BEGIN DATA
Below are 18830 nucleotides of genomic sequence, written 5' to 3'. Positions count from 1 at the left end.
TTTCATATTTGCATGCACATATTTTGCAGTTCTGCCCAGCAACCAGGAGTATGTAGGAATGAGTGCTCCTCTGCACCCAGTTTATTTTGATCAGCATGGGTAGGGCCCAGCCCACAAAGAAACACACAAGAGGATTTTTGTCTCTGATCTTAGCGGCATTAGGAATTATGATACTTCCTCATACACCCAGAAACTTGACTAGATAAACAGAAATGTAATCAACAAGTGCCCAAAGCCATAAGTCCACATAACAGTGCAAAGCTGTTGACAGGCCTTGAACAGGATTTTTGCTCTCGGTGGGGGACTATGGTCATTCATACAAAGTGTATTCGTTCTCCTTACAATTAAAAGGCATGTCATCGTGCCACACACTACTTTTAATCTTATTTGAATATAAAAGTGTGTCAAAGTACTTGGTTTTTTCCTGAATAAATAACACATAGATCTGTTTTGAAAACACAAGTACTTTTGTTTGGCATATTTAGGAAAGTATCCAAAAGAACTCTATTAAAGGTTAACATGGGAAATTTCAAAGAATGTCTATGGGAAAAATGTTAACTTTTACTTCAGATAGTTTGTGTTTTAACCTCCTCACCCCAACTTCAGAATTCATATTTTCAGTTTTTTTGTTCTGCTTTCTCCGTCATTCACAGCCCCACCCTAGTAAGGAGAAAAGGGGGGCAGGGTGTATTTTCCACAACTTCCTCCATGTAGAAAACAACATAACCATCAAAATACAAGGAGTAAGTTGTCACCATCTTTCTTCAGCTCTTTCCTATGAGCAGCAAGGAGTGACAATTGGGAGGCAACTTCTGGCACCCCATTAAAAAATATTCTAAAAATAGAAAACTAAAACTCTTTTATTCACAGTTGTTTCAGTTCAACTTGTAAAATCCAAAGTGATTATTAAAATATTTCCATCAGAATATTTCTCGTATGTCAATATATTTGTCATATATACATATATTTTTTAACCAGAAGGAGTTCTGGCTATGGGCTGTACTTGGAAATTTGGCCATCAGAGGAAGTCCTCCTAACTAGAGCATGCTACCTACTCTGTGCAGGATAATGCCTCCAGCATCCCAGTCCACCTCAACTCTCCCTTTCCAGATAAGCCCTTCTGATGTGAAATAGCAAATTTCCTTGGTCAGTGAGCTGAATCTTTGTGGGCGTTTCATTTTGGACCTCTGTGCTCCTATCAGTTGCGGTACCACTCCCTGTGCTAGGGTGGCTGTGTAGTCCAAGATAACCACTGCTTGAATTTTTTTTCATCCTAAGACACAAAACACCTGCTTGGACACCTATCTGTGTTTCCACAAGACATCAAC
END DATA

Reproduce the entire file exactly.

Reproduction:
Below are 18830 nucleotides of genomic sequence, written 5' to 3'. Positions count from 1 at the left end.
TTTCATATTTGCATGCACATATTTTGCAGTTCTGCCCAGCAACCAGGAGTATGTAGGAATGAGTGCTCCTCTGCACCCAGTTTATTTTGATCAGCATGGGTAGGGCCCAGCCCACAAAGAAACACACAAGAGGATTTTTGTCTCTGATCTTAGCGGCATTAGGAATTATGATACTTCCTCATACACCCAGAAACTTGACTAGATAAACAGAAATGTAATCAACAAGTGCCCAAAGCCATAAGTCCACATAACAGTGCAAAGCTGTTGACAGGCCTTGAACAGGATTTTTGCTCTCGGTGGGGGACTATGGTCATTCATACAAAGTGTATTCGTTCTCCTTACAATTAAAAGGCATGTCATCGTGCCACACACTACTTTTAATCTTATTTGAATATAAAAGTGTGTCAAAGTACTTGGTTTTTTCCTGAATAAATAACACATAGATCTGTTTTGAAAACACAAGTACTTTTGTTTGGCATATTTAGGAAAGTATCCAAAAGAACTCTATTAAAGGTTAACATGGGAAATTTCAAAGAATGTCTATGGGAAAAATGTTAACTTTTACTTCAGATAGTTTGTGTTTTAACCTCCTCACCCCAACTTCAGAATTCATATTTTCAGTTTTTTTGTTCTGCTTTCTCCGTCATTCACAGCCCCACCCTAGTAAGGAGAAAAGGGGGGCAGGGTGTATTTTCCACAACTTCCTCCATGTAGAAAACAACATAACCATCAAAATACAAGGAGTAAGTTGTCACCATCTTTCTTCAGCTCTTTCCTATGAGCAGCAAGGAGTGACAATTGGGAGGCAACTTCTGGCACCCCATTAAAAAATATTCTAAAAATAGAAAACTAAAACTCTTTTATTCACAGTTGTTTCAGTTCAACTTGTAAAATCCAAAGTGATTATTAAAATATTTCCATCAGAATATTTCTCGTATGTCAATATATTTGTCATATATACATATATTTTTTAACCAGAAGGAGTTCTGGCTATGGGCTGTACTTGGAAATTTGGCCATCAGAGGAAGTCCTCCTAACTAGAGCATGCTACCTACTCTGTGCAGGATAATGCCTCCAGCATCCCAGTCCACCTCAACTCTCCCTTTCCAGATAAGCCCTTCTGATGTGAAATAGCAAATTTCCTTGGTCAGTGAGCTGAATCTTTGTGGGCGTTTCATTTTGGACCTCTGTGCTCCTATCAGTTGCGGTACCACTCCCTGTGCTAGGGTGGCTGTGTAGTCCAAGATAACCACTGCTTGAATTTTTTTTCATCCTAAGACACAAAACACCTGCTTGGACACCTATCTGTGTTTCCACAAGACATCAAC